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“Bite-Size Bits of Local, National, and Global History”
Near Corinne in Box Elder County, Utah — The American Mountains (Southwest)
 

Last Spike Driven

Noon…Monday…May 10th, 1869

 
 
Last Spike Driven Marker - refurbished version image. Click for full size.
By Andrew Johnson, October 21, 2018
1. Last Spike Driven Marker - refurbished version
Inscription. A rough crowd had gathered at the far set of tracks 15 yards ahead. Six million spikes and six years’ work lay behind them. Now, only one section of rails was left undone. The honor of ceremonially “finishing” the Pacific railroad with a spike maul hot-wired to the telegraph line fell to two railroad barons who had spearheaded the roadbuilding: Stanford and Durant.

Speeches were given and then a lengthy prayer. Governor Stanford stepped up, took the hammer, swung, and missed. Then Dr. Durant took his turn… and also missed the spike. With each swing of the mauls, the crowd of workingmen broke into spontaneous applause.

James Strobridge and Samuel Reek, the crew bosses of the two roads, then took up un-wired mauls and divided the last blows between them, as the air exploded with hurrahs.

With those last few swings, the billion-dollar dream of the world’s first transcontinental railroad became a reality.
 
Erected by National Park Service, U.S. Department of the Interior.
 
Location. 41° 37.05′ N, 112° 33.061′ W. Marker is near Corinne, Utah, in Box Elder County. Marker can be reached from Golden Spike Road (22000 West Road near 6400 North Road, on the right when traveling
Last Spike Driven Marker image. Click for full size.
By Barry Swackhamer, August 27, 2014
2. Last Spike Driven Marker
Captions: (top right) Leland Stanford, Central Pacific Railroad President, and former governor of California. Dr. Thomas Durant, Union Pacific Railroad Vice-President, and President of Credit Mobilier of America.
west. Touch for map. Marker is in this post office area: Corinne UT 84307, United States of America.
 
Other nearby markers. At least 8 other markers are within walking distance of this marker. Transforming Communication: from Coast to Coast (here, next to this marker); Competition 1869 (within shouting distance of this marker); The Southern Pacific Monument (within shouting distance of this marker); Stephen Tyng Mather (within shouting distance of this marker); May 9, 1869 (within shouting distance of this marker); May 10, 1869 (within shouting distance of this marker); The Locomotives of Golden Spike - No. 119 (within shouting distance of this marker); The Locomotives of Golden Spike - Jupiter (within shouting distance of this marker). Touch for a list and map of all markers in Corinne.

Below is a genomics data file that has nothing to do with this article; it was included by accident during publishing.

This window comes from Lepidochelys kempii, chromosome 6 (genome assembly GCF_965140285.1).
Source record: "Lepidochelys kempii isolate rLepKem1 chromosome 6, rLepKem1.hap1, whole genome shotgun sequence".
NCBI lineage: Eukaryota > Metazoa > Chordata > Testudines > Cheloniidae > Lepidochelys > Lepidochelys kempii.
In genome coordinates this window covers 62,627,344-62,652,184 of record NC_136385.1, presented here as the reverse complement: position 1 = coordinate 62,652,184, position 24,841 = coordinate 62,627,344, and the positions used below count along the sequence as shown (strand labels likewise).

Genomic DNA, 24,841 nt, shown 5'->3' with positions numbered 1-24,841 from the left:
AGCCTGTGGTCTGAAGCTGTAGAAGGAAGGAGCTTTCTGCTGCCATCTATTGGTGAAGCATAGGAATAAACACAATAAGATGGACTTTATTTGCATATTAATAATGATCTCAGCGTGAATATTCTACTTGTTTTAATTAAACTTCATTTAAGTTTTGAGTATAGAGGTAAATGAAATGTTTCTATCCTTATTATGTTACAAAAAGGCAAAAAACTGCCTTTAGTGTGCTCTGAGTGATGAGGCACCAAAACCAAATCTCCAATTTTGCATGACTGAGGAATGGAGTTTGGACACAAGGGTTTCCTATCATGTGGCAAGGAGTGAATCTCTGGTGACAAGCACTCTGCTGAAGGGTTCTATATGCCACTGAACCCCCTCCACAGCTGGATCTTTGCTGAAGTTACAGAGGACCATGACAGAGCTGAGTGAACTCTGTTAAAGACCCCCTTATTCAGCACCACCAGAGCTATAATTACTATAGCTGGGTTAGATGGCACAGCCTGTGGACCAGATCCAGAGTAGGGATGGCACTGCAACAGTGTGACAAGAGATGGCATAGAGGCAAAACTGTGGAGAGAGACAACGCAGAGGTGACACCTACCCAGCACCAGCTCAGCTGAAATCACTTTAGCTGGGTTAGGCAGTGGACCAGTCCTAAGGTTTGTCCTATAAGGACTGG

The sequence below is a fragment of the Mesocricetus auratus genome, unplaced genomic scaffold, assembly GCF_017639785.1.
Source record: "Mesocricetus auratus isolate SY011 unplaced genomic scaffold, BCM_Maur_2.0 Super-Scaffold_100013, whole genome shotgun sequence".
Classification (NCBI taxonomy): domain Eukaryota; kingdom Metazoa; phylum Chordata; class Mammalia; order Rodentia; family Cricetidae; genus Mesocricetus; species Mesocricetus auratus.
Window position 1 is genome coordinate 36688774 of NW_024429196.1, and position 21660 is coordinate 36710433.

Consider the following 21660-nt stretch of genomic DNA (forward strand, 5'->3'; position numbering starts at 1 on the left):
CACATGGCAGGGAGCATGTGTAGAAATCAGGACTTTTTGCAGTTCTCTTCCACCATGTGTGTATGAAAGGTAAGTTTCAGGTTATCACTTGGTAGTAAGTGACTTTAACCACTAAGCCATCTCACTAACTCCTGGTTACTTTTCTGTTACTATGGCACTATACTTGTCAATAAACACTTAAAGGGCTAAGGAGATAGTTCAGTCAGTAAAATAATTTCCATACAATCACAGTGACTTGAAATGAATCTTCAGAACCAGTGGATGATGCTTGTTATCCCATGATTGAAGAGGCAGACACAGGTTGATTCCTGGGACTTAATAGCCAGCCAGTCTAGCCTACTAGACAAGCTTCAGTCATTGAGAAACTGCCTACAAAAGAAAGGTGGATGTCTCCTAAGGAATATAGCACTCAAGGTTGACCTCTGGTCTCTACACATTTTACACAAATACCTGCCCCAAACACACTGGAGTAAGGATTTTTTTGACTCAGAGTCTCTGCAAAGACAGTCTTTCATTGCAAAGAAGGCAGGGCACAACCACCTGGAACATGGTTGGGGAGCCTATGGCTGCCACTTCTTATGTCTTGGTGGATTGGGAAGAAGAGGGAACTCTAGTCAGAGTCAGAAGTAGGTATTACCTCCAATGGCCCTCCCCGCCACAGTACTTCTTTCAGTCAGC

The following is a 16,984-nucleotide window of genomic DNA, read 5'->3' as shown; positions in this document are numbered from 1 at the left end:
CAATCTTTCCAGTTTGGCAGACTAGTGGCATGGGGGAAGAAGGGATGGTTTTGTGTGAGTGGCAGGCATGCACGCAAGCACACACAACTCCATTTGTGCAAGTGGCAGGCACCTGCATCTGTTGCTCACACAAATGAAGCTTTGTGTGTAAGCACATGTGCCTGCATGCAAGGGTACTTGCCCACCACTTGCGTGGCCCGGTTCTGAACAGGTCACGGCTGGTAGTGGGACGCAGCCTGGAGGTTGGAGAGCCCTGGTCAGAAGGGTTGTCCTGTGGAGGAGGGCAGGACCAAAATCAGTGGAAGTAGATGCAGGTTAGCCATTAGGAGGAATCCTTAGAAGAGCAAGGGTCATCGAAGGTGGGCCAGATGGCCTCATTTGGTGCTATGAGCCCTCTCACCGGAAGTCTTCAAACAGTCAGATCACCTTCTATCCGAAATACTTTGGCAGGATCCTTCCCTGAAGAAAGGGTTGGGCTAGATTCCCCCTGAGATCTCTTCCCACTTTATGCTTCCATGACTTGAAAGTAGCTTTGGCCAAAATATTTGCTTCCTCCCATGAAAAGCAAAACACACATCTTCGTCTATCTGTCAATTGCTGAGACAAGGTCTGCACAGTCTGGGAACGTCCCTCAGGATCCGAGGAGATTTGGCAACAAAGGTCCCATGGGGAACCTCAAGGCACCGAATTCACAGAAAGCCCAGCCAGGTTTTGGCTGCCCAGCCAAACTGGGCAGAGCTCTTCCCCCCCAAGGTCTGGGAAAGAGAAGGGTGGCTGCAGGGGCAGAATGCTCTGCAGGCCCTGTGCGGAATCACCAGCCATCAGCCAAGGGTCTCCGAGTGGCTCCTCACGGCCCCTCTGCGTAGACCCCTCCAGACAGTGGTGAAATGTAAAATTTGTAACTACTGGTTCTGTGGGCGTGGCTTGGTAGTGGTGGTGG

More about this marker. This marker is located behind the Golden Spike Visitors Center.
 
Also see . . .
1. Driving the Last Spike - CPRR.org. The central actors then took their places. Mills, who acted as master of ceremony, called the group to order, and introduced the Rev. J. Todd from Massachusetts for the invocation, which took about 2 minutes. At this point, at 12:27, the operator told the system that 3 dots would indicate the
Last Spike Driven Marker image. Click for full size.
By AA. Hart, May 10, 1869
3. Last Spike Driven Marker
first blow and "done" the last blow, and "hats off" during the prayer. During the next 13 minutes the following events must have taken place:
(Submitted on February 20, 2015, by Barry Swackhamer of San Jose, California.) 

2. Driving the Golden Spike - Toy Man Television (Youtube). This is a 9 minute video clip featuring a reenactment of the Driving of the Golden Spike. (Submitted on February 20, 2015, by Barry Swackhamer of San Jose, California.) 
 
Categories. Railroads & Streetcars
 
Last Spike Driven Marker and Tracks image. Click for full size.
By Andrew Johnson, October 21, 2018
4. Last Spike Driven Marker and Tracks
 
 
Credits. This page was last revised on October 23, 2018. This page originally submitted on February 20, 2015, by Barry Swackhamer of San Jose, California. This page has been viewed 367 times since then. Photos:   1. submitted on October 21, 2018, by Andrew Johnson of Salt Lake City, Utah.   2, 3. submitted on February 20, 2015, by Barry Swackhamer of San Jose, California.   4. submitted on October 21, 2018, by Andrew Johnson of Salt Lake City, Utah. • Andrew Ruppenstein was the editor who published this page.
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